A four and a half hour documentary about local government in Boston, from a 91-year old director who previously oversaw a three hour work about a public library, sounds like the definition of tedium. You’d be wrong to jump to this conclusion, City Hall is a captivating project. Like looking at blueprints or sewer maps, there exists a wonderful fascination in seeing how mankind’s synthetic systems operate. True, one may wish to break up the lengthy viewing experience into three chunks, but Frederick Wiseman has created a civics lesson akin to a dozen school field trips you never had.
City Hall is a documentary mosaic, touring over fifty departments for durations ranging from 10 minutes to 20 seconds. It places activities on screen without commentary, context or title cards, leaving the audience to simply watch functioning government: bureaucrats give speeches, the public gives opinions, safety experts give verdicts. The only recurring character is Mayor Marty Walsh, who pops up at several functions. Yet preconceptions that local government is all bureaucrats and town hall meetings need abandoned, because the majority of Wiseman’s fly-on-the-wall work is merely ordinary people doing jobs. The audience visits the council animal shelter, the plant nursery, the parking ticket appeals office. There is childish joy at seeing how advanced stop boxes are coloured red, and what a bin lorry can do to a discarded barbecue set.
The greatest asset of City Hall is its educational value. Witnessing how broadly tax payers money is used makes one realise how much goes unnoticed: we collectively expect city archives and gravestones to exist, yet never consider that a person works five days a week to make these happen. Equally elicited are feelings of how uninvolved society has become to something so fundamental. In one scene, a cannabis retail business holds its obligatory public meeting on plans to open in a deprived neighbourhood. Everyone is decent and earnest, but ‘everyone’ is hardly anyone. This is a film that makes you wish schools and colleges taught kids the hands-on practicalities of participation.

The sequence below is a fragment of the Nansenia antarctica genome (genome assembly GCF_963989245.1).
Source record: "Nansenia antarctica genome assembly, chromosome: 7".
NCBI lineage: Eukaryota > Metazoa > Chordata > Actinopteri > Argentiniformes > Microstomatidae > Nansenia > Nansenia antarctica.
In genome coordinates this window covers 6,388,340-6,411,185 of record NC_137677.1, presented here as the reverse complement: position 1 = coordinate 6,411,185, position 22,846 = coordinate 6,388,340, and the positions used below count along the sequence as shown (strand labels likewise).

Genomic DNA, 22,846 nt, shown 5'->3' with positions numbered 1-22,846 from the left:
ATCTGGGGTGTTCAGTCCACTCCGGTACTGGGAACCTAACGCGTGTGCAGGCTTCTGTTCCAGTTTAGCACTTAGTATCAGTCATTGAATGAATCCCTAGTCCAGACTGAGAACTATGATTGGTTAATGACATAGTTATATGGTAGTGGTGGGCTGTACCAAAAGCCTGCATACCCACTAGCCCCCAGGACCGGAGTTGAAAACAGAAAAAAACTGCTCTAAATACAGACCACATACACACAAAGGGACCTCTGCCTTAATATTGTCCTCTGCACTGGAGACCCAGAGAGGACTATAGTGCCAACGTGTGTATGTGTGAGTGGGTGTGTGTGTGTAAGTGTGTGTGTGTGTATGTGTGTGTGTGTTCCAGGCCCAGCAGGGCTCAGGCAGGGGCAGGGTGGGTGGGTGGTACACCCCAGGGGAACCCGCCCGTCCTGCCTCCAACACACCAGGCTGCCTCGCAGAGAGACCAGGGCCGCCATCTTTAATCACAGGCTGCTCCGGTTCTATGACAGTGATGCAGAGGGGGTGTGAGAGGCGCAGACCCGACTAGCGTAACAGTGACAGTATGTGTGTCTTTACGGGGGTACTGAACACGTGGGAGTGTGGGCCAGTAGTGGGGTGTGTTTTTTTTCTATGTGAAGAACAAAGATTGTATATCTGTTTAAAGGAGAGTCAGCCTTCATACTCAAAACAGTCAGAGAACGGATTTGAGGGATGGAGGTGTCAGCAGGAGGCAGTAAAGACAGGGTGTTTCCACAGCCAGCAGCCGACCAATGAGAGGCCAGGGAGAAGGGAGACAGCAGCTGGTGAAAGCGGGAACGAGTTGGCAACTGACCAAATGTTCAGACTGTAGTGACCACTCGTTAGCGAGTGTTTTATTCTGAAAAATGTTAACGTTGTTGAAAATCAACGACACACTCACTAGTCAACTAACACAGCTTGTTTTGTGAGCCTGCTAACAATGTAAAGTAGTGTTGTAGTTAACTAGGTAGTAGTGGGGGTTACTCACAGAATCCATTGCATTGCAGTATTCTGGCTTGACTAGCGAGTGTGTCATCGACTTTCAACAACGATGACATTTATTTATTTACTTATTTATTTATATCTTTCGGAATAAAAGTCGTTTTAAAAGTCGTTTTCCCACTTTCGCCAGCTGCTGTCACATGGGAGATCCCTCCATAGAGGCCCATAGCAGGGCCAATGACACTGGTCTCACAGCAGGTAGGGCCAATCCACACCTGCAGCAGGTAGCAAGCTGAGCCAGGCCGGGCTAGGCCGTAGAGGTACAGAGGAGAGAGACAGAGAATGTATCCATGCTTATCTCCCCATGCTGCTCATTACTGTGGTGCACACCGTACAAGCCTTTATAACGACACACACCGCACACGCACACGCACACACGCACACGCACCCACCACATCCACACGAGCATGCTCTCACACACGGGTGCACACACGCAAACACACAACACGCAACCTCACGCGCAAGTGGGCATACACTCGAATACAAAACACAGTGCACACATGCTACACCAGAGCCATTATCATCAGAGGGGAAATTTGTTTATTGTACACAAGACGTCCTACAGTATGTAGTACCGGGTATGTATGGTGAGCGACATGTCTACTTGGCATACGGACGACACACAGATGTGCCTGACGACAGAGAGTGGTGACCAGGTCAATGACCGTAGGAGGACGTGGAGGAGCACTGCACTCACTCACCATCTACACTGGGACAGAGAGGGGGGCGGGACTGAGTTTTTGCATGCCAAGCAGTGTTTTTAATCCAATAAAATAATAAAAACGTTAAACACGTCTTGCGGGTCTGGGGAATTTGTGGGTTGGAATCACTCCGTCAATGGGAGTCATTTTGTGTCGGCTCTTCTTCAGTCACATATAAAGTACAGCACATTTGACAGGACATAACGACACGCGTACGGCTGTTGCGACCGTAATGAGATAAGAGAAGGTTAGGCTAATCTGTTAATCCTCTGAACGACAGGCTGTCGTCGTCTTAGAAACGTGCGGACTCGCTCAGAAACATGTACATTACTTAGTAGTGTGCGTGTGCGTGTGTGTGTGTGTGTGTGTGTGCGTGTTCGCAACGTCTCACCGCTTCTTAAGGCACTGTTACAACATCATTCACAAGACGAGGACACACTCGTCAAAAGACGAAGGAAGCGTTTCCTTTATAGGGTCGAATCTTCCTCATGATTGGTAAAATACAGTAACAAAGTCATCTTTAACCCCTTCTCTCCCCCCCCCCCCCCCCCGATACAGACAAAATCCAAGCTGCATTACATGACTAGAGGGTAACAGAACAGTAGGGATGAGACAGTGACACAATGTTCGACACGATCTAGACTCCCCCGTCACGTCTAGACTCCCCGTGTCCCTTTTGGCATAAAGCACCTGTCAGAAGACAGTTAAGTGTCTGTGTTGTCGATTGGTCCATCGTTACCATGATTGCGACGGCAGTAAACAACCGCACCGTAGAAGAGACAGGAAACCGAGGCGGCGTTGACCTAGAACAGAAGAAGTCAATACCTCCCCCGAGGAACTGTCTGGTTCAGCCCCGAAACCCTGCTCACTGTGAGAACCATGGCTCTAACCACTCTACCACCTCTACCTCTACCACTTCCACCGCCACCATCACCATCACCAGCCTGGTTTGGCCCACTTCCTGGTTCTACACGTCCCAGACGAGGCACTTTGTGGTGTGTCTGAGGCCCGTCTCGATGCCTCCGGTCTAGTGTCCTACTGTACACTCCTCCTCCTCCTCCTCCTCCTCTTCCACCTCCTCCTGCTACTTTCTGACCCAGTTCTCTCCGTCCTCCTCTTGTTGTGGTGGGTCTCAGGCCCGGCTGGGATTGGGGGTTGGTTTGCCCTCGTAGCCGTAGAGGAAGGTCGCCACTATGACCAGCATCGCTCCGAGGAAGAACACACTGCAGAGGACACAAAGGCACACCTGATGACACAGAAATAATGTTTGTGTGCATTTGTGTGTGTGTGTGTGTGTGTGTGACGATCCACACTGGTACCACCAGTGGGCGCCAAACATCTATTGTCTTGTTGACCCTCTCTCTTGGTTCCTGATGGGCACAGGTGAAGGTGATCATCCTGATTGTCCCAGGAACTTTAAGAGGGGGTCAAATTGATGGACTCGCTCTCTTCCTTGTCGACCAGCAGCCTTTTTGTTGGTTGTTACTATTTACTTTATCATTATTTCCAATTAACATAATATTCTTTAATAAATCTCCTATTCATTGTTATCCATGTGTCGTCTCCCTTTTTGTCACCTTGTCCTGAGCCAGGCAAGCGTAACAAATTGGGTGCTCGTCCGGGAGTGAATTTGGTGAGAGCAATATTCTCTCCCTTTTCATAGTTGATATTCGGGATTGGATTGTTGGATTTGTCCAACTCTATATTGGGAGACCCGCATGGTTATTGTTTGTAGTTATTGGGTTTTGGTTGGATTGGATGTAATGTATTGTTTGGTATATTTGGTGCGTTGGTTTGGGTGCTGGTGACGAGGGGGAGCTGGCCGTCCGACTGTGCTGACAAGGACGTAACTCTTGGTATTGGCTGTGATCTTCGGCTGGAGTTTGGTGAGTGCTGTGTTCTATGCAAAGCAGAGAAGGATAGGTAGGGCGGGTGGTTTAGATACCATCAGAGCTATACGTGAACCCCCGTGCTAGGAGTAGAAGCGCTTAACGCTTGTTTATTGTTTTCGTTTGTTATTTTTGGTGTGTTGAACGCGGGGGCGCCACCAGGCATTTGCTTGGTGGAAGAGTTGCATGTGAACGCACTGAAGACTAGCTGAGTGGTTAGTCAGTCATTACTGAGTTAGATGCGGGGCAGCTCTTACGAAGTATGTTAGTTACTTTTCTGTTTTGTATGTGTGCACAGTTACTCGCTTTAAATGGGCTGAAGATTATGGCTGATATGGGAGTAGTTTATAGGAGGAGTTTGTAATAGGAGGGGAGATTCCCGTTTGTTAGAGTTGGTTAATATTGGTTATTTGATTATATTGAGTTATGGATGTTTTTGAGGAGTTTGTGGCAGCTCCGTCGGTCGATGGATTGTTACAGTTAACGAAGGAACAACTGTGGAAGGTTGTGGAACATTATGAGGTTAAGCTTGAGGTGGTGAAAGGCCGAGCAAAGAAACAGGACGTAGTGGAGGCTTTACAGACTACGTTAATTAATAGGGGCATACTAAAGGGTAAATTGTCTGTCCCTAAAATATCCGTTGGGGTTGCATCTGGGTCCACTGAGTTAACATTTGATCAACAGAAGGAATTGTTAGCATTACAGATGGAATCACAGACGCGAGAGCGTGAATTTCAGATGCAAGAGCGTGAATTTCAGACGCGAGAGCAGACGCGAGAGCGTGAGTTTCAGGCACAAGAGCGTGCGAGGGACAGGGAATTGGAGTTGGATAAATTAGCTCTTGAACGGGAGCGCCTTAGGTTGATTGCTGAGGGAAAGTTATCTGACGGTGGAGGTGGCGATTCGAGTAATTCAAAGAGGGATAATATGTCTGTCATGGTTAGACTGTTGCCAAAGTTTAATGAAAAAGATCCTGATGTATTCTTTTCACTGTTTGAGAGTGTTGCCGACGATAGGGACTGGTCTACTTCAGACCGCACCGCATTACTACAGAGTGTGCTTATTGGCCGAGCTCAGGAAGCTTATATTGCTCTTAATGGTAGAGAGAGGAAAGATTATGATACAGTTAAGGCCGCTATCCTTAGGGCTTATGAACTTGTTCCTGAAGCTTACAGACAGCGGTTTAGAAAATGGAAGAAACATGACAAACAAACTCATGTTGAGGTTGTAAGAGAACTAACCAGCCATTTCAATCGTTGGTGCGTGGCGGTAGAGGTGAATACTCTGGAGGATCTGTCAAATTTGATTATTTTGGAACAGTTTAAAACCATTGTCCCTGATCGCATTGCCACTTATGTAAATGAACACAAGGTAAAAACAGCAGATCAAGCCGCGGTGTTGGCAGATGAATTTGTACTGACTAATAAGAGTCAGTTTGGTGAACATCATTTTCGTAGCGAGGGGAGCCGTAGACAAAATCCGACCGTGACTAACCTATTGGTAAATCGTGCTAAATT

For those who like political theatre and imagine skullduggery, City Hall has zero. Opting to forego a voiceover means accusations of political bias stop with Mayor Marty occasionally putting the boot into Washington – although his well water of choice is his proud Bostonian heritage. The balance between traditionally conservative and liberal topics is also relatively balanced: substantial coverage of a ceremony thanking veterans will appeal to some as much as discussions on improving the art at a drug engagement centre on ‘Methadone Mile’ will appeal to others.
The one criticism for City Hall, apart from length, is that the tour is extensive but never stops to explore points of personal interest. The camera is dropped into a room and a person may raise an issue, but anyone with piqued curiosity will have to follow up elsewhere. It is an excusable fault, because this is documentary making in its purest form: documentation. Wiseman’s journalistic purpose is bearing witness to the governance of this complicated multicultural city, not investigation, nor offering opinion. It shows that money is spent, and whether that money is spent well is left to the viewer’s judgement.
City Hall may be a hard sell, but audiences who take the plunge will be rewarded. Moreover, any individual, educator or organisation seeking insight into local government’s function and importance would struggle to find a better exhibit. Wiseman’s film is educational, but thanks to its segmented approach, also easy viewing. It is though undeniably better suited to home, school, or group screenings than date night at the movies. It is also a reason to be thankful that at least one documentarian thinks 272 minutes on local government is worth filming.